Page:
Willa clenched the phone and let out a shaky breath. Just then, she heard a car door slam from outside. Then Richard opened the front door. He was speaking, but the pounding in Willa’s ears drowned out all noise.
She exited the bedroom and walked toward the dining room in a trance. She passed by the ham next to the carving knife. She gripped the wooden handle. It felt heavier in her grip than when she had placed it on the table.
Richard had hung up his coat and kicked off his shoes, leaving them where he always left them. On the floor. He’s a cheater, Willa’s thoughts whispered to her. You’re better off without him, they persuaded. Kill him, kill him, kill him, they chanted, growing louder and louder until they were deafening.
Willa looked at the knife in her hand and saw her reflection. Her reflection spoke to her. “Do it.” Her eyes widened. Somewhere deep inside her another—smaller, quieter—voice whispered, “Don’t,” but the first voice was stronger, louder.
She plunged the knife into the middle of Richard’s chest. She held on for a few seconds, watching Richard sputter and then slump to the ground when she let go. What have I done?
Blood pooled onto the floor around Richard, and a shaking Willa frantically tried to scoop it back inside him. Her hair had come loose from her chignon, and strands of it fell in front of her eyes.
“This is fine. This is fine. Everything’s fine. It’s all in your head.” Willa began to whisper to herself.
When the life had long since drained out of Richard’s body, Willa sat on her knees, rocking back and forth, rubbing her bloodied hands atop her pants, up and down, up and down.
“I had to do it,” she told herself. “The voice, it told me to do it. I had to do it. The voice, it told me to do it.” Willa repeated to herself until she couldn’t remember what it was that she had to do.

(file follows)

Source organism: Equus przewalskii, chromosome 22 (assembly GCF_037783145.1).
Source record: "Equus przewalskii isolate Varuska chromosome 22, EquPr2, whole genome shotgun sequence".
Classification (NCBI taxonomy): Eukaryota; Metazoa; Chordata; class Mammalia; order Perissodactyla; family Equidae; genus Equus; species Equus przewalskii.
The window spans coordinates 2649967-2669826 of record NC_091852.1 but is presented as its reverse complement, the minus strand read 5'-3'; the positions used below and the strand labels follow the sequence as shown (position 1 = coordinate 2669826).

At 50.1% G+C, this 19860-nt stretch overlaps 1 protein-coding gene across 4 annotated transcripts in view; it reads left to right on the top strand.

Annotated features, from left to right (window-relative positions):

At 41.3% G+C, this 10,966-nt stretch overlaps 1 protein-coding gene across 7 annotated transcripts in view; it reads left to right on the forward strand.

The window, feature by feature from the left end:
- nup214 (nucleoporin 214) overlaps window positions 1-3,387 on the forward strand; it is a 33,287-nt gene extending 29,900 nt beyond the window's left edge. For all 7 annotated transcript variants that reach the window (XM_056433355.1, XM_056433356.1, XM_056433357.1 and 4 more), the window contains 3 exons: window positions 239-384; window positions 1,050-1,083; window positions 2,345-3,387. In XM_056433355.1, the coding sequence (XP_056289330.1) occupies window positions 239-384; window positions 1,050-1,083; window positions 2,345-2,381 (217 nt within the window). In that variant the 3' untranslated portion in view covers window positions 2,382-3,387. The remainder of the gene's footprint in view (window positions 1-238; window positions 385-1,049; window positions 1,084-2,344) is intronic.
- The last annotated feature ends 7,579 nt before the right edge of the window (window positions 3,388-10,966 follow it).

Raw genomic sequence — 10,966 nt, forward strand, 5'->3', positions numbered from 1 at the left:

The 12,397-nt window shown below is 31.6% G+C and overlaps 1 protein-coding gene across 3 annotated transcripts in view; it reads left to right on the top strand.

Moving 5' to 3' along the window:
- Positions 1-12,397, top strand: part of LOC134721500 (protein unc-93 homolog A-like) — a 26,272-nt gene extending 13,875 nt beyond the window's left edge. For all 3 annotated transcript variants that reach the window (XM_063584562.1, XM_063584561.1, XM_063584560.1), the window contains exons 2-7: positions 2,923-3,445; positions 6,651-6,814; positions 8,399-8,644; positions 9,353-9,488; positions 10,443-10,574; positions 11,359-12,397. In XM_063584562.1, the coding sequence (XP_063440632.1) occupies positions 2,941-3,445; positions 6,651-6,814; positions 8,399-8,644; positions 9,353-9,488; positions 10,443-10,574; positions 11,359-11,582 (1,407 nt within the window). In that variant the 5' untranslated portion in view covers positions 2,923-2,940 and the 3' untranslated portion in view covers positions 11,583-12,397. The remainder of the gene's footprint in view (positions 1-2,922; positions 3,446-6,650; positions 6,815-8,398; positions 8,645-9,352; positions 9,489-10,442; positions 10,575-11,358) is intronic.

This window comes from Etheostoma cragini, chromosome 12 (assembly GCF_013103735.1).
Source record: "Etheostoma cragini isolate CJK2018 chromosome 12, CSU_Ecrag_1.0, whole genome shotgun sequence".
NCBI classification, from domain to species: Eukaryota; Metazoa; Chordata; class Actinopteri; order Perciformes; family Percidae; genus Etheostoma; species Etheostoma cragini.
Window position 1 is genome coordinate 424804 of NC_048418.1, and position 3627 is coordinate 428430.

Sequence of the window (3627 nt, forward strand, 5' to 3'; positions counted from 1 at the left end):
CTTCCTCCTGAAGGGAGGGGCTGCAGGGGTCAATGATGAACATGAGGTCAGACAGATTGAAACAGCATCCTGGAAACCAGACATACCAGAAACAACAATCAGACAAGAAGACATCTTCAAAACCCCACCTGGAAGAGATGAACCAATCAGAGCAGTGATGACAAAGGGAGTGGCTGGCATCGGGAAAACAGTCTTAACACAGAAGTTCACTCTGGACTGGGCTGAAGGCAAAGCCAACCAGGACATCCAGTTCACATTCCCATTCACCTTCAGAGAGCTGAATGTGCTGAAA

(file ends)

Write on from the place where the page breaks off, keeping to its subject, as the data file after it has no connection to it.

This was how the police found her.
“What’s she in here for?” Two police officers stood facing a rectangle of two-way glass. One the other side of the glass sat Willa, hands between her knees, her gaze fixed on the wall in front of her.
“Lady murdered her husband.”
“Yikes. What do you think? Gonna be a cut-and-dry case?”
“I don’t know, Bobby. Lady’s been mumbling to herself ever since we got her into custody.”
“Gonna have a psych look at her?”
“I think so. Investigators found the husband’s phone on scene. Evidence of infidelity. I think the wife found out, and then she went, you know.” The police officer swirled his finger in a circle next to his ear.
“Man. That’s rough. I don’t know whether to feel bad for her or not.”
“I mean, I feel bad for her, but, man, you should never resort to murder. Be rational. Get a divorce.”
“Yeah, you can say that again.” They clinked coffee mugs and then took a sip, still looking at Willa.
“I had to do it. The voice, it told me to do it,” she continued to mumble.